|Publication number||US4487796 A|
|Application number||US 06/279,806|
|Publication date||Dec 11, 1984|
|Filing date||Jul 2, 1981|
|Priority date||Jul 2, 1981|
|Also published as||DE3224430A1|
|Publication number||06279806, 279806, US 4487796 A, US 4487796A, US-A-4487796, US4487796 A, US4487796A|
|Inventors||William D. Lloyd, Richard W. Evers|
|Original Assignee||Kimberly-Clark Corporation|
|Export Citation||BiBTeX, EndNote, RefMan|
|Patent Citations (4), Referenced by (65), Classifications (28), Legal Events (5)|
|External Links: USPTO, USPTO Assignment, Espacenet|
In searching for increasingly softer and more absorbent disposable towel products, various technologies have been proposed as improvements over the prior art towel products. Traditionally, towel products have been either formed in two plies which are subsequently combined (with or without embossing) or as a single ply with a very high basis weight. Embossing of two-ply products substantially increases the resultant bulk and therefore the consumer perception of softness, and had been the preferred high basis weight product for many years.
Two-ply products have been manufactured either with a laminating adhesive to hold the plies together, or the plies have been jointly embossed so that the embossments effect the lamination. While the embossed products have traditionally exhibited increased consumer perception of softness over a comparable one-ply product, the ply-degradation due to embossing substantially degraded the sheet strength. Two-ply glue-laminated products are usually more absorbent (due to the large void areas between the plies) and stronger than one-ply products, but they have still not exhibited what are believed to be maximum product qualities, especially softness.
An alternative to two-ply towel products are the new generation one-ply products which have competed successfully in the marketplace for some time. While one-ply products may be substantially less absorbent then two-ply products, and without embossing or creping may be quite stiff, they have been considered an economic alternative to two-ply products because they require substantially less converting equipment. In an effort to increase the strength and softness of one-ply products, product improvements are noted in a series of patents issued to the Scott Paper Company, including U.S. Pat. Nos. 3,903,342, Roberts, Jr., 4,208,459, Becker et al and 4,158,594, Becker et al. In these patents, it is proposed to apply a bonding material to a web in a fine pattern, the bonding material serving to bond fibers within the web to add strength thereto, as well as acting as a creping adhesive producing a patterned, differential crepe. The single ply is characterized by high strength (due to the addition of bonding materials in an amount equal to at least 1.4% non-volatile constituents based upon the dry weight of the web), high bulk due to the creping process and softness resulting from the patterned crepe disrupting many of the harsh papermaking bonds.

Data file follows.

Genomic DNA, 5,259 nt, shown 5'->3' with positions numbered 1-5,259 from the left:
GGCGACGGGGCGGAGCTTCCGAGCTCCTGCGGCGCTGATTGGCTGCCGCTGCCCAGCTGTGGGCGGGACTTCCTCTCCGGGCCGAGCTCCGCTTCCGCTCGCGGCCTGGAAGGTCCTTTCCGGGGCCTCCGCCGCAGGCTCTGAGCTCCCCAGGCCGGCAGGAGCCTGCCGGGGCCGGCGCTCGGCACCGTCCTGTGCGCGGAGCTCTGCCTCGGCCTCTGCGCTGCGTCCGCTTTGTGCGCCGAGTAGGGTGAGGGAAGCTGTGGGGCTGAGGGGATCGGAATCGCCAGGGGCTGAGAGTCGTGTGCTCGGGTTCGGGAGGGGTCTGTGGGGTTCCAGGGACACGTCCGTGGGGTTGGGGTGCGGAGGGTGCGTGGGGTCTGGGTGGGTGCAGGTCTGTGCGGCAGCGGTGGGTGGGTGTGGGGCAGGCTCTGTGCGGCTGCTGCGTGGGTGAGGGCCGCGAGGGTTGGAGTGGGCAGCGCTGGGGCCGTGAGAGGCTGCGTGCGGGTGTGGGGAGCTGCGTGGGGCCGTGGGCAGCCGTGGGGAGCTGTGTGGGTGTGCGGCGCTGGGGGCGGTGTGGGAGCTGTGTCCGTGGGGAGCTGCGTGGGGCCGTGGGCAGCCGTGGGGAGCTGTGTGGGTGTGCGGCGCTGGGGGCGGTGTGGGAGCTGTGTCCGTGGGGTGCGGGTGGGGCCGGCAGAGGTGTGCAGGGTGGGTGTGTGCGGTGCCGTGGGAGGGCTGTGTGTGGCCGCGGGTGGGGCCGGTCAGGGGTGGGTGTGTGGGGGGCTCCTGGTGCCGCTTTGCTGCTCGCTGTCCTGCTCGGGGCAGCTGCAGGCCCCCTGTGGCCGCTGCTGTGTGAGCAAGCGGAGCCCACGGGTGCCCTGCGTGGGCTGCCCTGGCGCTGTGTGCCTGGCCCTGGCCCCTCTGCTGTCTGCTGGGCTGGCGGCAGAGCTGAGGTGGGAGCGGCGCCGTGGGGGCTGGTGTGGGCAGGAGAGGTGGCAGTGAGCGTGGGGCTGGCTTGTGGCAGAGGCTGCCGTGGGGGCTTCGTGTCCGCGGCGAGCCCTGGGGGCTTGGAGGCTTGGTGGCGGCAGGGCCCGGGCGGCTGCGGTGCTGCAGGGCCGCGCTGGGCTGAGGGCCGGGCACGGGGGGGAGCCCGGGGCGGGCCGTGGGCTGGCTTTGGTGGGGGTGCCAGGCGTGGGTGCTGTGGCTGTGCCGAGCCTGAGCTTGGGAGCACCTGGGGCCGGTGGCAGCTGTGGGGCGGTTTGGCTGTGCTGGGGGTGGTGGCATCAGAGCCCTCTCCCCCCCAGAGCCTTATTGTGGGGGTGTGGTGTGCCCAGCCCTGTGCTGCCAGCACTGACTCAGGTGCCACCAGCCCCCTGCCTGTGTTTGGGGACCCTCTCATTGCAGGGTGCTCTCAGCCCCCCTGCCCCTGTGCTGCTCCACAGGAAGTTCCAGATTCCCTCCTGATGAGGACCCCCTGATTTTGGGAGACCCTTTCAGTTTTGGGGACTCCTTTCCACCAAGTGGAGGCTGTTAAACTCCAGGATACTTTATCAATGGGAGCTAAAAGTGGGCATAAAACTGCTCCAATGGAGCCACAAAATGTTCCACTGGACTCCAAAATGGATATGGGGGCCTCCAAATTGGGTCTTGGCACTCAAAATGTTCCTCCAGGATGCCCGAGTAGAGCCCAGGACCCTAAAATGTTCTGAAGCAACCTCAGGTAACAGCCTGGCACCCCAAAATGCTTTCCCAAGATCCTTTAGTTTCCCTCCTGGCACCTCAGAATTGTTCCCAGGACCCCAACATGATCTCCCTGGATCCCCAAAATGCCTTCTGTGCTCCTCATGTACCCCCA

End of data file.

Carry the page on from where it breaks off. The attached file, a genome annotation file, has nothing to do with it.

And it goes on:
The Scott patents dealing with single ply products recognized a heretofore unsolved problem with two-ply towel weight products: the finished product should be creped to add softness and bulk. If the plies of a two-ply product had been laminated with embossing, a pressure application to a creping cylinder would de-emboss the web and negate the benefits of the embossment. If the two-ply product had been gluelaminated, attempting to crepe the product would merely crepe one side, since the crepe would not "strike through" to the noncreped ply. Therefore, two-ply products have not heretofore been creped after lamination has been effected. While the one-ply products produced by the processes described in the patents noted above function quite well as towel products, many existing papermaking machines are not adapted to make a single ply towel product (such as 30 to 50 pounds per 2880 square feet), and are therefore limited to making two-ply products. Such machines may be limited to forming sheets having lower basis weights due to limitations in their forming sections. For instance, many "twin-wire" machines inject the fiber stock slurry between two rapidly converging papermaking wires, and basis weight nonuniformities are exacerbated as the basis weight increases. Additionally, some machines may not be operated efficiently at the lower rates of speed necessitated by the high basis weight, such slower speeds being required due to the drying limitations imposed when drying high basis weight webs.